Looking to mitigating factors, Attorney White’s counsel argues that Attorney White has provided services at reasonable cost to some clients, particularly in bankruptcy matters, who, except for Attorney White’s willingness to provide services at a relatively reasonable cost, might not have been able to have the services of a lawyer at all. Making services available at reasonable fees is important to serve part of the Maine public that needs to be served, and the Court accepts the representation that Attorney White has provided some of his services for clients who might otherwise not be able to be served by a lawyer. The Court considers this a mitigating factor.

Addressing the totality of the violations, the Court notes that the Board is asking for at least a two-year suspension, with all but some time in excess of six months of the suspension to be suspended and Attorney White to be placed on probation with his practice monitored and supervised during the probationary period. An actual suspension in excess of six months is requested so that Attorney White must demonstrate improvement in his practice management and get court approval prior to being reinstated to the practice of law. See Bar Rule 29(a).

Viewed in the context of this case, the recommended two-year overall suspension may sound reasonable. However, the Court must consider sanctions imposed in comparative cases, if comparative cases exist. In In re Nadeau, 2017 ME 121, 168 A.3d 746, the Supreme Judicial Court imposed a suspension of two years for a much more serious combination of present and past ethical violations.2 With the Nadeau case sanction as a comparative sanction guide, it is difficult to justify imposing an overall two-year suspension here.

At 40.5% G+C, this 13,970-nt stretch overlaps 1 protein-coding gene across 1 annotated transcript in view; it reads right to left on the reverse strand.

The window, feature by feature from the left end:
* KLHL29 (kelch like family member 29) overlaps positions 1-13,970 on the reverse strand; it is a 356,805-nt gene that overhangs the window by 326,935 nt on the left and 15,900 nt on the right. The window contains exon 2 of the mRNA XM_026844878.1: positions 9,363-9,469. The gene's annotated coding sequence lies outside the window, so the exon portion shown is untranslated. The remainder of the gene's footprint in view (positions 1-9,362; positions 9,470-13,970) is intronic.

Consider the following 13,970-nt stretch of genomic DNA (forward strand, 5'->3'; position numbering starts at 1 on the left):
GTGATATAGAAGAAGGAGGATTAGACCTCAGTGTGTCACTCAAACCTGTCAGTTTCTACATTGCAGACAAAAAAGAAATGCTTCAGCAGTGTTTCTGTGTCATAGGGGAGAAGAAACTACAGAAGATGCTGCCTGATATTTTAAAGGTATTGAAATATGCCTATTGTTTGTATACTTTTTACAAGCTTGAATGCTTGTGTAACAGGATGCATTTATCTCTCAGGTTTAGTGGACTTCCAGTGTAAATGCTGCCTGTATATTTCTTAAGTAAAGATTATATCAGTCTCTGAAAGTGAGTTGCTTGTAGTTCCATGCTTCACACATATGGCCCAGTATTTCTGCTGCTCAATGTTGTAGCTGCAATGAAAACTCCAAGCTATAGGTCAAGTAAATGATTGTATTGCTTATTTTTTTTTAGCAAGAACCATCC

Respecting the Board’s recommendation, the Court is also concerned that because of Attorney White’s apparently limited resources, there would not be adequate support to pay a reasonable rate for a monitor for Attorney White’s practice, as the Board suggested. The Court is unwilling to solicit any attorney to essentially do Attorney White’s practice management work for him without pay. If he wants to be reinstated, Attorney White will have to reorganize and improve his practice management on his own.

In this case, the Court determines that it must impose a sanction that includes a suspension sufficiently long that Attorney White will have to petition for reinstatement and thus be able to demonstrate to the Board, and any reviewing court, that he has made the changes necessary to avoid the problems that led to the many ethical violations in this matter and those found in GCF No. 14-152 and GCF No. 11-148. Accordingly, the Court determines that an actual suspension from the practice of law for nine months will be imposed.

To give Attorney White time to provide the required notices, Bar Rule 31, and disengage from his practice, that suspension will run from November 19, 2018, to September 16, 2019.

The Court does not suspend any of the suspension and does not place Attorney White on any probation. Upon petitioning for reinstatement, it will up to Attorney White to demonstrate that he has adequately addressed the problems that led to this suspension.

A copy of this order shall be provided to the Offices of the United States Bankruptcy Court and the Offices of the United States Trustee in Portland and Bangor.

Therefore, the Court ORDERS:

On Count III, the Court issues a Public Reprimand.
On Counts I, II, and IV, the Court imposes a nine-month suspension from the practice of law, subject to the terms and conditions of this Order.

Dated: October 3, 2018

Donald G. Alexander
Associate Justice
Maine Supreme Judicial Court

1Hewey was not cited in the first three-Justice opinion, but the sanction determination process it recommends is virtually identical to the so-called Hewey formula adopted a quarter century ago.

2In a subsequent case involving an additional violation of the Code of Judicial Conduct, In re Nadeau, 2018 ME 18, 178 A.3d 495, the Court imposed a reprimand.